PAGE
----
Ball Bearings Magazine Story: ‘A Kiss Isn’t Just a Kiss'; An Interview with Ball State J-Student Lindsey Gelwicks

In the photo, the two college students from Indiana are leaning toward each other, eyes locked amorously, lips puckered in anticipation– and hands blocking their mouths.  The odd last detail is a playful symbol of the couple’s vow to save their first kiss until after marriage.

The image ran alongside a recent report in Ball Bearings Magazine at Ball State University focused on the small segment of students who have pledged to refrain from kissing until their wedding day, even as hook-ups and half-night stands take place in bars and dorm rooms all around them.

During her reporting, Lindsey Gelwicks, a Ball State junior and Ball State Daily News section editor, found that for students saying no to lip service “a kiss isn’t just a kiss.”  There are religious considerations, family expectations, peer pressures, emotional intimacy issues, and the media-created fairy tale of what the experience is supposed to be.

As Ball State psychological science professor George Gaither told her, “We get these ideas of just how magical kissing is. Think about all the different Disney movies and how much that one kiss, how just important that is for everything, for solving all the problems that the couple has and overcoming all kinds of obstacles.  It all boils down to that first kiss.”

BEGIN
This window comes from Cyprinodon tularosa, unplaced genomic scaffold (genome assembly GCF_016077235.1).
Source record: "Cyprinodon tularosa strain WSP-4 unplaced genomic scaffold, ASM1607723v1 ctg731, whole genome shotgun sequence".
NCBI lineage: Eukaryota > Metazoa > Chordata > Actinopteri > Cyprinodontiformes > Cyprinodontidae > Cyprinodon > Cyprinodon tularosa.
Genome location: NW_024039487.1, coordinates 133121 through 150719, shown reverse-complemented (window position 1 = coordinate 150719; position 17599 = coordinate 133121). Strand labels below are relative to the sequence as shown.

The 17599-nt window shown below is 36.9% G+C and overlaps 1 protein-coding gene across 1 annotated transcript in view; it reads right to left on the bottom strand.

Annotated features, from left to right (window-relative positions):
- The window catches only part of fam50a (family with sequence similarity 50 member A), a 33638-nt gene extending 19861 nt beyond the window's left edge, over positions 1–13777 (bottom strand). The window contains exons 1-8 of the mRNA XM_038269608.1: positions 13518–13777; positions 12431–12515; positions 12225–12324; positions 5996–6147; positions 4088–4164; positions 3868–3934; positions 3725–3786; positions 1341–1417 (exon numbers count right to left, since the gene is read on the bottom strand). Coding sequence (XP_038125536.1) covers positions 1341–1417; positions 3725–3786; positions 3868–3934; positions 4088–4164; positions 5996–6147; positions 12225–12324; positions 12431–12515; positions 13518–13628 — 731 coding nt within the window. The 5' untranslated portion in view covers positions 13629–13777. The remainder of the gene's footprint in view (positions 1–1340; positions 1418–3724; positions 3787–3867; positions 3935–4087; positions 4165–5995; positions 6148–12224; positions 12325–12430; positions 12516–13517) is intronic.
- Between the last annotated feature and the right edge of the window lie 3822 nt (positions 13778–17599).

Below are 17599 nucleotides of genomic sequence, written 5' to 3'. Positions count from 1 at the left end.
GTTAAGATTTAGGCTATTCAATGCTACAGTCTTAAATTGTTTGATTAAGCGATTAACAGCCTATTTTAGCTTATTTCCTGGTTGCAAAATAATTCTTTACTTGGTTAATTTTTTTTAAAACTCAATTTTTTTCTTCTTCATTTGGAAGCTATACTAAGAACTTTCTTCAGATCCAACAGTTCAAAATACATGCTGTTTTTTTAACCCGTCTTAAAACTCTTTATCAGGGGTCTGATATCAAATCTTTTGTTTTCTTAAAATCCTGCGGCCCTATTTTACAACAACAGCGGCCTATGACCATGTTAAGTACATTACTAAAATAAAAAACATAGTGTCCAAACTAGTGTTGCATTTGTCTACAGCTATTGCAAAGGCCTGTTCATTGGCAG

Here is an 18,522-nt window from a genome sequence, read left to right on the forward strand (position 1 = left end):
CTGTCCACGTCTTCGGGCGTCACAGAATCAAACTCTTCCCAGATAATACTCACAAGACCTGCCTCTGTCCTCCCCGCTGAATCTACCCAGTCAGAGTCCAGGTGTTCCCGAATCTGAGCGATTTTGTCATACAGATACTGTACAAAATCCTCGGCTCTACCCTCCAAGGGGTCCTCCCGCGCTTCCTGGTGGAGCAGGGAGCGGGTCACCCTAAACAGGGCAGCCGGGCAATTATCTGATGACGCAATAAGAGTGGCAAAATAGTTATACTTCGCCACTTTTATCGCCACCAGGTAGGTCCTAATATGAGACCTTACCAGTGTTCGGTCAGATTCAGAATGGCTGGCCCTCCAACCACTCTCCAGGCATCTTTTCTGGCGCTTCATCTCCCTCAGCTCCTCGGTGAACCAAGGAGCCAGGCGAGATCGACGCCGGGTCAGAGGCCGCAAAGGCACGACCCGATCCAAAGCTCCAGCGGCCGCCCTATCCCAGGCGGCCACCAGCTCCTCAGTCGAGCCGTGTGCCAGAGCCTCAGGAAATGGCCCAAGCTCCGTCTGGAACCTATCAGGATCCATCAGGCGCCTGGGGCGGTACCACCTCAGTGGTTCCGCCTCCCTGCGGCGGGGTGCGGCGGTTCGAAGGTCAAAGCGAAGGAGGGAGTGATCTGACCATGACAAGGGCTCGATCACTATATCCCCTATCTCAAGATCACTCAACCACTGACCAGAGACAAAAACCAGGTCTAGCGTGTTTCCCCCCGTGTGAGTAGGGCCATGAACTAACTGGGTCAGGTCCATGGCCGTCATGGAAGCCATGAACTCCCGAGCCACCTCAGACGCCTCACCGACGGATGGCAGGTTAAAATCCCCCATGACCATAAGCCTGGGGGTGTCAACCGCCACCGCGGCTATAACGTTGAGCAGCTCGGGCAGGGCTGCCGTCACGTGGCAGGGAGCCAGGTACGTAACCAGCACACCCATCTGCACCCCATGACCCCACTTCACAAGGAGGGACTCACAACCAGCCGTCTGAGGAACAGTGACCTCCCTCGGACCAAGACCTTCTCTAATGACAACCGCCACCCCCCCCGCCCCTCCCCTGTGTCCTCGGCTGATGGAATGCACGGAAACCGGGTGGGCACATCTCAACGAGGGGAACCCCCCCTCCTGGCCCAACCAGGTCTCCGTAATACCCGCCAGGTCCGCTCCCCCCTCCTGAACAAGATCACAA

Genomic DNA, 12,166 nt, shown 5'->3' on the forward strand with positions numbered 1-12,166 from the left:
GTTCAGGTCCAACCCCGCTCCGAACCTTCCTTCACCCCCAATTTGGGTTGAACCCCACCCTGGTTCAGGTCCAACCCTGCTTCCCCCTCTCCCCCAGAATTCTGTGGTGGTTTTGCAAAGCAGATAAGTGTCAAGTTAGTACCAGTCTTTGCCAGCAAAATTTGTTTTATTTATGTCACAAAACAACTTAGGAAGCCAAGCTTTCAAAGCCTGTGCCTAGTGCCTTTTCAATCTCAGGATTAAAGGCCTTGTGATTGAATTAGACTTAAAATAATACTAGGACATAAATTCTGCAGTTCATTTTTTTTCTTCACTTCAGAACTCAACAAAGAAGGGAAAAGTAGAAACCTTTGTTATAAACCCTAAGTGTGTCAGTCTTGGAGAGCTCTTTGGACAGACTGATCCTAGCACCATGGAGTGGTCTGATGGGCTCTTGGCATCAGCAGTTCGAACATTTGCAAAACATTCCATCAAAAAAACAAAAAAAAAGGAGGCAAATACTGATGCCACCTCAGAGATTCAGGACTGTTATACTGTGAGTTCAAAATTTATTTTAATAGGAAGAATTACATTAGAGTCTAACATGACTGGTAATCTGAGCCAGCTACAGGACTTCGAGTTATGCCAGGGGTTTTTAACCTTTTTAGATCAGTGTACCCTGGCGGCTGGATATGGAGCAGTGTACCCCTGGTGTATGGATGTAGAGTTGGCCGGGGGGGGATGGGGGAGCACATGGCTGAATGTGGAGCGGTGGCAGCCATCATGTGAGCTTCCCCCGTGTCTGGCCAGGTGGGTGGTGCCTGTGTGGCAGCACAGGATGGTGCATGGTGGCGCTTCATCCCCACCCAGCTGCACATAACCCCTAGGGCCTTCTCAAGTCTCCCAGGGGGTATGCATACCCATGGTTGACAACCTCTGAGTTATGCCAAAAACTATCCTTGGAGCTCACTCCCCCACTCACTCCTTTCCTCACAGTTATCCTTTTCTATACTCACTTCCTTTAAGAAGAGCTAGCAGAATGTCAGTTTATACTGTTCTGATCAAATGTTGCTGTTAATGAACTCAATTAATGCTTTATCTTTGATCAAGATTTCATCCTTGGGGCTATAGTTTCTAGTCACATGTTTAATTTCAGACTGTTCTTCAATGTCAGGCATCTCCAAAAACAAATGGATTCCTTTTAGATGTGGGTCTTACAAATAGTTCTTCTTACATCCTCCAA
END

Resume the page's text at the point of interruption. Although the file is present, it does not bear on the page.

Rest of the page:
Lindsey Gelwicks, a Ball State University junior, is an assistant features editor at The Ball State Daily News.

In the Q&A below, Gelwicks talks about how she first stumbled onto the “Waiting to Kiss” story and what the featured students told her about their just-say-no decision and the benefits they believe it has brought into their lives.

Q: What initially piqued your interest about this niche group of students playing the kiss waiting game?

A: I had actually started thinking about the idea around a year ago.  I was getting lunch with a couple of my friends, and we began talking about a Christian group on campus that one of them used to be involved in.  She mentioned that some of the girls in her Bible study group wanted to save their first kiss for marriage.  When I got home, I wrote the idea down on a sticky note and stuck it to my bulletin board where it stayed until I finally had the opportunity to develop it.  I never thought I would be able to make it into a full feature-length story.

To read the rest of the piece, check out my USA TODAY College “Campus Beat” columnClick here or on the screenshot below.

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